Even when you know it's coming, even if you fully agree that it must be done (and should have been done years earlier), it still is a bit of a shock when it finally happens.
The university laid off twenty-five people yesterday, the first lay offs since before I began working here over sixteen years ago.
For the last five years or so, there have been regular articles - including some in higher ed related publications - citing the well-ahead-of-the-inflation-rate increases in tuition and administrative bloat at colleges and universities. If universities are to survive, they need to reevaluate their management structure and make some serious changes.
We are no exception.
In the long run, this will be good for the university, cutting costs, refocusing our mission and allowing us to continue to provide a top tier liberal arts education for years to come.
In the short run, it pretty much sucks.
The cuts are all administrative, not faculty, and at every level from vice president down to admin assistant. Some of these are people I've worked closely with for years.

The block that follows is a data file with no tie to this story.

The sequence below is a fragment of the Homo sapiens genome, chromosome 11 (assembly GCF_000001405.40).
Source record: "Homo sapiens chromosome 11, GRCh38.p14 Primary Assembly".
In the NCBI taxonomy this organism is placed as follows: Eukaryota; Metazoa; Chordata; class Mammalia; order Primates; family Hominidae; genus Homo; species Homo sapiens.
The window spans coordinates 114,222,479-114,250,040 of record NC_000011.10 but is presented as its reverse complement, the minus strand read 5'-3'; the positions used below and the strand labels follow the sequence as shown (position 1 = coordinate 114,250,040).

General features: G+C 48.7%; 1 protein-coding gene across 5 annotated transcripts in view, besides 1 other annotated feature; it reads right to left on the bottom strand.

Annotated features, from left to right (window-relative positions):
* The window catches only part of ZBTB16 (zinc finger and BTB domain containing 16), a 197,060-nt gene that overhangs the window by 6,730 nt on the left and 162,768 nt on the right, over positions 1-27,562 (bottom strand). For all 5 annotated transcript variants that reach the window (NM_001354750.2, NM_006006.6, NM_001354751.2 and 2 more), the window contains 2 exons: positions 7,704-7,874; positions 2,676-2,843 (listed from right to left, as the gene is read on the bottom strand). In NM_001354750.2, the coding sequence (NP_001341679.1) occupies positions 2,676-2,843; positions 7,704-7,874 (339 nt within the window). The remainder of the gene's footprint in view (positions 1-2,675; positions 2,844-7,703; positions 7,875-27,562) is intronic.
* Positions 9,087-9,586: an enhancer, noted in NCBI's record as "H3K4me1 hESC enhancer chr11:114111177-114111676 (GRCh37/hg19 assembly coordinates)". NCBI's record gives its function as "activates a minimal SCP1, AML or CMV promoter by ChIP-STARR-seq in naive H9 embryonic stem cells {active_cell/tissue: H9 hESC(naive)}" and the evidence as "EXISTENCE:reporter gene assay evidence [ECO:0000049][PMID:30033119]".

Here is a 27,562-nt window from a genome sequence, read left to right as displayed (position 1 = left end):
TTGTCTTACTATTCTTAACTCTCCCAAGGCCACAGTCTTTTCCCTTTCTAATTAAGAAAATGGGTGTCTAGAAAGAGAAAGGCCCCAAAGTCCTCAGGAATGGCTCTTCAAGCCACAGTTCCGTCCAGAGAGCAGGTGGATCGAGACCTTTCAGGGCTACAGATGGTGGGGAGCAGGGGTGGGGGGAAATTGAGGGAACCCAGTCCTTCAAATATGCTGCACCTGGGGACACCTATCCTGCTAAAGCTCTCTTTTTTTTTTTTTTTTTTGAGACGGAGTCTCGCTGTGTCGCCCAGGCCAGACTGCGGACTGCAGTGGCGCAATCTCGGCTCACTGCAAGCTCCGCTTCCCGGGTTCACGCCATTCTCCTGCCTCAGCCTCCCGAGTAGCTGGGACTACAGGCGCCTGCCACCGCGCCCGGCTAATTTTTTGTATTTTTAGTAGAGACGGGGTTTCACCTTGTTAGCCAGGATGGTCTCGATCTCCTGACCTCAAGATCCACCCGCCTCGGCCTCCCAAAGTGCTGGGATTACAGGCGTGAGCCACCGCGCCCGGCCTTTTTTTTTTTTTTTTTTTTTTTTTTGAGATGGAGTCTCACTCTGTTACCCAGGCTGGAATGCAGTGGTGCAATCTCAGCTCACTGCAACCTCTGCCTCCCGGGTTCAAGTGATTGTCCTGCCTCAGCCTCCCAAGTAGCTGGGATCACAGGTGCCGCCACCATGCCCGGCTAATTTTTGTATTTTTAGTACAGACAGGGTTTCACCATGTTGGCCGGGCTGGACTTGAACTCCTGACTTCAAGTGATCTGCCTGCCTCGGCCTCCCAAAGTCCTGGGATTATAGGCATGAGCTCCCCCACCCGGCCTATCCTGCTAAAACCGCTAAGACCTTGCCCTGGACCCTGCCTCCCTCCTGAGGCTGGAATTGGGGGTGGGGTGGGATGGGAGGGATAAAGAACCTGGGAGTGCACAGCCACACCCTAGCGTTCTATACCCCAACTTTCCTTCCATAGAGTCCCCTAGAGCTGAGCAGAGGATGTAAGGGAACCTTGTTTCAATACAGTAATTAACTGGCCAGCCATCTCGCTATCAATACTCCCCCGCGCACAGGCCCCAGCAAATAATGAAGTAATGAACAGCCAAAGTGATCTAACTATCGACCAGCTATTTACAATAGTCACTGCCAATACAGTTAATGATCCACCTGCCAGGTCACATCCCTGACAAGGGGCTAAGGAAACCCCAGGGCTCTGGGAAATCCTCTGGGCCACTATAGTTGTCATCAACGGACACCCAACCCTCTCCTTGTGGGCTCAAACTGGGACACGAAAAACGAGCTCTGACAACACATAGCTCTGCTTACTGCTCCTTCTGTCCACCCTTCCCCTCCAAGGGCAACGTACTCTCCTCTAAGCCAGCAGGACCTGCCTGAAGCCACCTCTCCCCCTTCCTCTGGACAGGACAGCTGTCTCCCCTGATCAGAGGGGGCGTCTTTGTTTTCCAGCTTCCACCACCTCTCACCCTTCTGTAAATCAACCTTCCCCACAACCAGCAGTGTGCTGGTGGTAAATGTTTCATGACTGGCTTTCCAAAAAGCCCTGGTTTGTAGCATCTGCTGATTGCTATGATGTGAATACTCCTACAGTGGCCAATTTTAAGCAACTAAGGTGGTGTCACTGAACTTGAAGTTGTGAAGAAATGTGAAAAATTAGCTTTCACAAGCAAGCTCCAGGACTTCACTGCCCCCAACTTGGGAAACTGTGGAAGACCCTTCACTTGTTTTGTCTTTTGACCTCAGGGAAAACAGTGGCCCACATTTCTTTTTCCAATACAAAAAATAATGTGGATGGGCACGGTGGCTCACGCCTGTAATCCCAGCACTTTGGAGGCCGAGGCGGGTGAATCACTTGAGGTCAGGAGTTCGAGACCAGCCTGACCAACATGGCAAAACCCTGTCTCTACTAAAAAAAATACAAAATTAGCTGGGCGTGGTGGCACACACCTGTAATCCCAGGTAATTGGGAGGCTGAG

No one from my own department was in this batch, a fact which appears to be raising some ire across campus. It's natural to view any cuts, whether in funding or positions, as driven by those trolls in the Finance Department. We are the easy target.
What people don't see is that we, too, are downsizing. We've let 1.5 full time equivalents go in the last two years. Two people are retiring before the end of this fiscal year; those positions, too, will be eliminated with the duties folded into other positions. This, though as a department we've always run on the lean side.
If you are so inclined, send up a prayer on behalf of those who lost their jobs, for peace of mind and quick resolution of their future plans.
While you are at it, you might want to pray for the rest of us as well. The atmosphere around the office has been rather...stretched...since the start of this process in November, when departments were asked to submit spending plans based on three lower funding levels. Since the announcement yesterday, things have only become more tense.